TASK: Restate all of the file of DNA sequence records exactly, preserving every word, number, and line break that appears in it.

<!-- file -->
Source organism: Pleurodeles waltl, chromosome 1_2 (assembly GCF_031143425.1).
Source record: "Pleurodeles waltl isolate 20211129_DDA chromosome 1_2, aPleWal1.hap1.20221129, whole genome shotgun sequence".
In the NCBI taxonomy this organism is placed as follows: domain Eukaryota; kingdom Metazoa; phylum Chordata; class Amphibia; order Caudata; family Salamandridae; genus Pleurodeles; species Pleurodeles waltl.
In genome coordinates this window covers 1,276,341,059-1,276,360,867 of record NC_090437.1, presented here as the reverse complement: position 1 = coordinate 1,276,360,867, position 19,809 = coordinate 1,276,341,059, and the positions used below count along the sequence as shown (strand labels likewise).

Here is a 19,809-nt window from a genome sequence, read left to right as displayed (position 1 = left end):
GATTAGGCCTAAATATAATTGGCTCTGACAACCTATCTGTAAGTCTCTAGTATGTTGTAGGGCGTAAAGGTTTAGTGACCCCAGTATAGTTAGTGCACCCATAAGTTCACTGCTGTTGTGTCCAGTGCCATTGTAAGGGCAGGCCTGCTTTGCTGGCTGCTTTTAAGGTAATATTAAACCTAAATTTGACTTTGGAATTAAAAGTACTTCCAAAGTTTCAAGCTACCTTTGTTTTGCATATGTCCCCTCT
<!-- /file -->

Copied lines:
Source organism: Pleurodeles waltl, chromosome 1_2 (assembly GCF_031143425.1).
Source record: "Pleurodeles waltl isolate 20211129_DDA chromosome 1_2, aPleWal1.hap1.20221129, whole genome shotgun sequence".
In the NCBI taxonomy this organism is placed as follows: domain Eukaryota; kingdom Metazoa; phylum Chordata; class Amphibia; order Caudata; family Salamandridae; genus Pleurodeles; species Pleurodeles waltl.
In genome coordinates this window covers 1,276,341,059-1,276,360,867 of record NC_090437.1, presented here as the reverse complement: position 1 = coordinate 1,276,360,867, position 19,809 = coordinate 1,276,341,059, and the positions used below count along the sequence as shown (strand labels likewise).

Here is a 19,809-nt window from a genome sequence, read left to right as displayed (position 1 = left end):
GATTAGGCCTAAATATAATTGGCTCTGACAACCTATCTGTAAGTCTCTAGTATGTTGTAGGGCGTAAAGGTTTAGTGACCCCAGTATAGTTAGTGCACCCATAAGTTCACTGCTGTTGTGTCCAGTGCCATTGTAAGGGCAGGCCTGCTTTGCTGGCTGCTTTTAAGGTAATATTAAACCTAAATTTGACTTTGGAATTAAAAGTACTTCCAAAGTTTCAAGCTACCTTTGTTTTGCATATGTCCCCTCT